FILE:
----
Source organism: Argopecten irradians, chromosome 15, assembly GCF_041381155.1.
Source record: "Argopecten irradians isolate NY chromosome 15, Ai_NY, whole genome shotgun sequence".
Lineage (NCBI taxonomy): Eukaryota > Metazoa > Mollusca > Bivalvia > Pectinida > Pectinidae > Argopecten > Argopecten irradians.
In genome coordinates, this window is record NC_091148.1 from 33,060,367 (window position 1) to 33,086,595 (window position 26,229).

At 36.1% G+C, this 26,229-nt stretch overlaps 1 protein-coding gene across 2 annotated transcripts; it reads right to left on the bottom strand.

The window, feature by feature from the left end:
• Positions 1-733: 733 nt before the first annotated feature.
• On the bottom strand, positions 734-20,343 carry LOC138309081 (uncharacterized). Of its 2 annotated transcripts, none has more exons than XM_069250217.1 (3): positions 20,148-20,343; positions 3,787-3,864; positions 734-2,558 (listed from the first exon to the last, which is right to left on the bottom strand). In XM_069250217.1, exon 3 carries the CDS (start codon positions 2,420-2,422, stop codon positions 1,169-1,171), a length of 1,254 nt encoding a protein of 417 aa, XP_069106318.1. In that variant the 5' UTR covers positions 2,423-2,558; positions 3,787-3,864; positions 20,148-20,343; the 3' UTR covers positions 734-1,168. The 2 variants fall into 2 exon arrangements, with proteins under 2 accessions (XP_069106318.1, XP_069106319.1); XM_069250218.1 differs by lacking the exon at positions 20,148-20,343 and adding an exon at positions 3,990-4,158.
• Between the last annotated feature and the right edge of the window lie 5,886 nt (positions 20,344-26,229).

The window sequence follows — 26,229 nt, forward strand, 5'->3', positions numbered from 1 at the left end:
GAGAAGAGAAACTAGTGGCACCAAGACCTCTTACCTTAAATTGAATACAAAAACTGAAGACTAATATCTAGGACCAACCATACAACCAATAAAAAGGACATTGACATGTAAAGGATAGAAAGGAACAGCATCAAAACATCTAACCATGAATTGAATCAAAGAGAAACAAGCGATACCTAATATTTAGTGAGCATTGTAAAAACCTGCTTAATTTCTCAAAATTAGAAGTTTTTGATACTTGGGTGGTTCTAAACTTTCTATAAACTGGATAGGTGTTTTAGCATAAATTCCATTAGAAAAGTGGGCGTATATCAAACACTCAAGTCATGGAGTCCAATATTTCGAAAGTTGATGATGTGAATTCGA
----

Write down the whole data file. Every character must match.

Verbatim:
Source organism: Argopecten irradians, chromosome 15, assembly GCF_041381155.1.
Source record: "Argopecten irradians isolate NY chromosome 15, Ai_NY, whole genome shotgun sequence".
Lineage (NCBI taxonomy): Eukaryota > Metazoa > Mollusca > Bivalvia > Pectinida > Pectinidae > Argopecten > Argopecten irradians.
In genome coordinates, this window is record NC_091148.1 from 33,060,367 (window position 1) to 33,086,595 (window position 26,229).

At 36.1% G+C, this 26,229-nt stretch overlaps 1 protein-coding gene across 2 annotated transcripts; it reads right to left on the bottom strand.

The window, feature by feature from the left end:
• Positions 1-733: 733 nt before the first annotated feature.
• On the bottom strand, positions 734-20,343 carry LOC138309081 (uncharacterized). Of its 2 annotated transcripts, none has more exons than XM_069250217.1 (3): positions 20,148-20,343; positions 3,787-3,864; positions 734-2,558 (listed from the first exon to the last, which is right to left on the bottom strand). In XM_069250217.1, exon 3 carries the CDS (start codon positions 2,420-2,422, stop codon positions 1,169-1,171), a length of 1,254 nt encoding a protein of 417 aa, XP_069106318.1. In that variant the 5' UTR covers positions 2,423-2,558; positions 3,787-3,864; positions 20,148-20,343; the 3' UTR covers positions 734-1,168. The 2 variants fall into 2 exon arrangements, with proteins under 2 accessions (XP_069106318.1, XP_069106319.1); XM_069250218.1 differs by lacking the exon at positions 20,148-20,343 and adding an exon at positions 3,990-4,158.
• Between the last annotated feature and the right edge of the window lie 5,886 nt (positions 20,344-26,229).

The window sequence follows — 26,229 nt, forward strand, 5'->3', positions numbered from 1 at the left end:
GAGAAGAGAAACTAGTGGCACCAAGACCTCTTACCTTAAATTGAATACAAAAACTGAAGACTAATATCTAGGACCAACCATACAACCAATAAAAAGGACATTGACATGTAAAGGATAGAAAGGAACAGCATCAAAACATCTAACCATGAATTGAATCAAAGAGAAACAAGCGATACCTAATATTTAGTGAGCATTGTAAAAACCTGCTTAATTTCTCAAAATTAGAAGTTTTTGATACTTGGGTGGTTCTAAACTTTCTATAAACTGGATAGGTGTTTTAGCATAAATTCCATTAGAAAAGTGGGCGTATATCAAACACTCAAGTCATGGAGTCCAATATTTCGAAAGTTGATGATGTGAATTCGA